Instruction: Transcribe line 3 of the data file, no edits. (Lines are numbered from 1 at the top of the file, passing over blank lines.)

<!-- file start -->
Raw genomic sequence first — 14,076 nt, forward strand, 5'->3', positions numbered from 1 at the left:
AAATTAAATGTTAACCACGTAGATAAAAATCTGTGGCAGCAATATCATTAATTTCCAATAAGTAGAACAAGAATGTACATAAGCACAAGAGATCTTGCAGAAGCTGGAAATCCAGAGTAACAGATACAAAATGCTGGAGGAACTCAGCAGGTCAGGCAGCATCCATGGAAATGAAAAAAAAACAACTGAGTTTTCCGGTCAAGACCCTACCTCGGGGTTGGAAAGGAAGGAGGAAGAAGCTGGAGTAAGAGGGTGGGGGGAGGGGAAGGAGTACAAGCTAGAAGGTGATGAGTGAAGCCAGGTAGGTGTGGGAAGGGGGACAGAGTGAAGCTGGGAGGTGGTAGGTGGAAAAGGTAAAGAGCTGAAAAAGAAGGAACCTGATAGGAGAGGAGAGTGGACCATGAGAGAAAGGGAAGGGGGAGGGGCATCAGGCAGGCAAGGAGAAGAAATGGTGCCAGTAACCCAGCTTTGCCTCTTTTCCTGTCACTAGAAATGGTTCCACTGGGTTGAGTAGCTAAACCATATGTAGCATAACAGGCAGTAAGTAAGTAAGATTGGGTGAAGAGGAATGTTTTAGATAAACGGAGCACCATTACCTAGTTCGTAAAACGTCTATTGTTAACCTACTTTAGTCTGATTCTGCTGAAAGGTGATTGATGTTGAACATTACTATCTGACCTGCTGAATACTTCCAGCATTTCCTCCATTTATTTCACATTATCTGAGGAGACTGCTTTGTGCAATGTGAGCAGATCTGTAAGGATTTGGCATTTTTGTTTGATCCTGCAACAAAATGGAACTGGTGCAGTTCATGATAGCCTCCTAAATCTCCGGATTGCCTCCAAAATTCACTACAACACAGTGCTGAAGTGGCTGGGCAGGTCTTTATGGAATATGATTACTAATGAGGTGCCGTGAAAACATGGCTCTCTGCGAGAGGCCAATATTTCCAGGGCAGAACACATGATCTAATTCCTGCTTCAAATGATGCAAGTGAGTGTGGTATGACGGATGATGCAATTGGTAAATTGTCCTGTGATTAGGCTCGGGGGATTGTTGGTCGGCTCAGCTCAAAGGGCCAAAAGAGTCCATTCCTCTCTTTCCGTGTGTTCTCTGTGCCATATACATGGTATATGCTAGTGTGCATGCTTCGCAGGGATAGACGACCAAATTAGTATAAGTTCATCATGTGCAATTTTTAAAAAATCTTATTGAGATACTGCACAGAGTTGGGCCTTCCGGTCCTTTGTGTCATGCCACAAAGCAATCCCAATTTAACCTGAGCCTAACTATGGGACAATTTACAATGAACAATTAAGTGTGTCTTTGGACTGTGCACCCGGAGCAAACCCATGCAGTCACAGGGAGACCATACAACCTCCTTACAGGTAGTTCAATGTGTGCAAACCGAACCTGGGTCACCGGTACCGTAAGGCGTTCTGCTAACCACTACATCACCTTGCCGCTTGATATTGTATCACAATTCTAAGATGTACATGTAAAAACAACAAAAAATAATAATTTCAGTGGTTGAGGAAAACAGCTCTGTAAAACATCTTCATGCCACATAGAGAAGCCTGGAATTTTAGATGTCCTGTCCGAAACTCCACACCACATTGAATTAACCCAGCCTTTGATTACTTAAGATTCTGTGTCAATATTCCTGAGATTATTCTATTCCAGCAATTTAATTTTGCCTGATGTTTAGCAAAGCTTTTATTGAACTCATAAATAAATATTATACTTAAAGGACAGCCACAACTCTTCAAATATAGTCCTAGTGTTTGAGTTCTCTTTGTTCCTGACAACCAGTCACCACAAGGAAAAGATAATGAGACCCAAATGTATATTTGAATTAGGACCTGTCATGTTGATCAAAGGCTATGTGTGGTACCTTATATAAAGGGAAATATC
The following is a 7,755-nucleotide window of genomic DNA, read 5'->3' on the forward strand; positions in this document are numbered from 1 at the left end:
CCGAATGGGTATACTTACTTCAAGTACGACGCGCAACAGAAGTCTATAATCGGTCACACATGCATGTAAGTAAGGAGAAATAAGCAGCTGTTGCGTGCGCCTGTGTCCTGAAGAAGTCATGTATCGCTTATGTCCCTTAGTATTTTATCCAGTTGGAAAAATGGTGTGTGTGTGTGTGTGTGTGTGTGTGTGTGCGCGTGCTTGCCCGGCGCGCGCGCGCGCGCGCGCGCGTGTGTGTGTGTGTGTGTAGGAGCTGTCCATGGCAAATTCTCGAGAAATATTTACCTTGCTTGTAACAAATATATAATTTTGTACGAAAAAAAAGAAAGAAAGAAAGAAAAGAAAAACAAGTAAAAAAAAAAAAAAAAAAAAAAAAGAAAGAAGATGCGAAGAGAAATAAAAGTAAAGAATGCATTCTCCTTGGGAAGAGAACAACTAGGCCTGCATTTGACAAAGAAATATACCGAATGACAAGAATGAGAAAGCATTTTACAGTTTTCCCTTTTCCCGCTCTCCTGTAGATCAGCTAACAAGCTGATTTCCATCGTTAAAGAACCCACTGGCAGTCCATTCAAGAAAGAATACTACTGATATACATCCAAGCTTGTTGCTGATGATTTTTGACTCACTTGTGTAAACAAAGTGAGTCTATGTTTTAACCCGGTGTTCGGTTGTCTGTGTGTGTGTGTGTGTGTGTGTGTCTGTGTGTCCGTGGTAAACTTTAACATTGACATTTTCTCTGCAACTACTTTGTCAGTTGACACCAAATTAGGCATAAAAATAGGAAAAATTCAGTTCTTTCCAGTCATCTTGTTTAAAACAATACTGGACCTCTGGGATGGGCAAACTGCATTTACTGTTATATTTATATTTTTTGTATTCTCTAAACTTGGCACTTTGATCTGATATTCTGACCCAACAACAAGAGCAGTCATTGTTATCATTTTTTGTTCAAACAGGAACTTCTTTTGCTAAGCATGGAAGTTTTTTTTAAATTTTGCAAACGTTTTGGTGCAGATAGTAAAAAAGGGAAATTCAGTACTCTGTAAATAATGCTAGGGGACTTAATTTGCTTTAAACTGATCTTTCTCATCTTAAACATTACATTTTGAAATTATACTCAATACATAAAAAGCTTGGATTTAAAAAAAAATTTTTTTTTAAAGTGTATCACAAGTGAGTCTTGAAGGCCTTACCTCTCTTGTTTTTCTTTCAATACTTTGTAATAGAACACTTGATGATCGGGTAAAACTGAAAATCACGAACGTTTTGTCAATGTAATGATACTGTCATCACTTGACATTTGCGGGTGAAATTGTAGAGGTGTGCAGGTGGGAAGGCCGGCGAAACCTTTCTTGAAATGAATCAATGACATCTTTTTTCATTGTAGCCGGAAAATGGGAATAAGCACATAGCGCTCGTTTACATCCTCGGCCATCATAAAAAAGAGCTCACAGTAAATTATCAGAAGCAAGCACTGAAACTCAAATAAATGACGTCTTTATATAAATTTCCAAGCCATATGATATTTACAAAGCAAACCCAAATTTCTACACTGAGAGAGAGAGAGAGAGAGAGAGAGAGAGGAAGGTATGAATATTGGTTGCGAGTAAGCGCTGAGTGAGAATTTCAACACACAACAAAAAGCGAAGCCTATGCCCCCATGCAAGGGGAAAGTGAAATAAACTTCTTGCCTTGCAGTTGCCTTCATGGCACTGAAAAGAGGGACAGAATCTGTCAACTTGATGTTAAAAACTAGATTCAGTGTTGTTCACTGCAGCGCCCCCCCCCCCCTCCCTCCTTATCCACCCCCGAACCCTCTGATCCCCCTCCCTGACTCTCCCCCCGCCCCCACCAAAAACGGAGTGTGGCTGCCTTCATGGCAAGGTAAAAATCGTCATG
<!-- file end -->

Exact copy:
The following is a 7,755-nucleotide window of genomic DNA, read 5'->3' on the forward strand; positions in this document are numbered from 1 at the left end: